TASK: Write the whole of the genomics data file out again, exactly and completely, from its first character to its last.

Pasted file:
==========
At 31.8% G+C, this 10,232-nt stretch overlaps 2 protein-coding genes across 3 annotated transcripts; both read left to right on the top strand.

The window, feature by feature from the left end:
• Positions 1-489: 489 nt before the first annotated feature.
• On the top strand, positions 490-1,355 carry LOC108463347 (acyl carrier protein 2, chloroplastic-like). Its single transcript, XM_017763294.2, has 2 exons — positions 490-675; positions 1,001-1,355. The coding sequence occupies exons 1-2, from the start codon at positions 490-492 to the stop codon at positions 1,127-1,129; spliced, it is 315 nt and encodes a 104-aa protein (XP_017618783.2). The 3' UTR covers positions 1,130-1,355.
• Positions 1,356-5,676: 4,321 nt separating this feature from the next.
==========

At 31.8% G+C, this 10,232-nt stretch overlaps 2 protein-coding genes across 3 annotated transcripts; both read left to right on the top strand.

The window, feature by feature from the left end:
• Positions 1-489: 489 nt before the first annotated feature.
• On the top strand, positions 490-1,355 carry LOC108463347 (acyl carrier protein 2, chloroplastic-like). Its single transcript, XM_017763294.2, has 2 exons — positions 490-675; positions 1,001-1,355. The coding sequence occupies exons 1-2, from the start codon at positions 490-492 to the stop codon at positions 1,127-1,129; spliced, it is 315 nt and encodes a 104-aa protein (XP_017618783.2). The 3' UTR covers positions 1,130-1,355.
• Positions 1,356-5,676: 4,321 nt separating this feature from the next.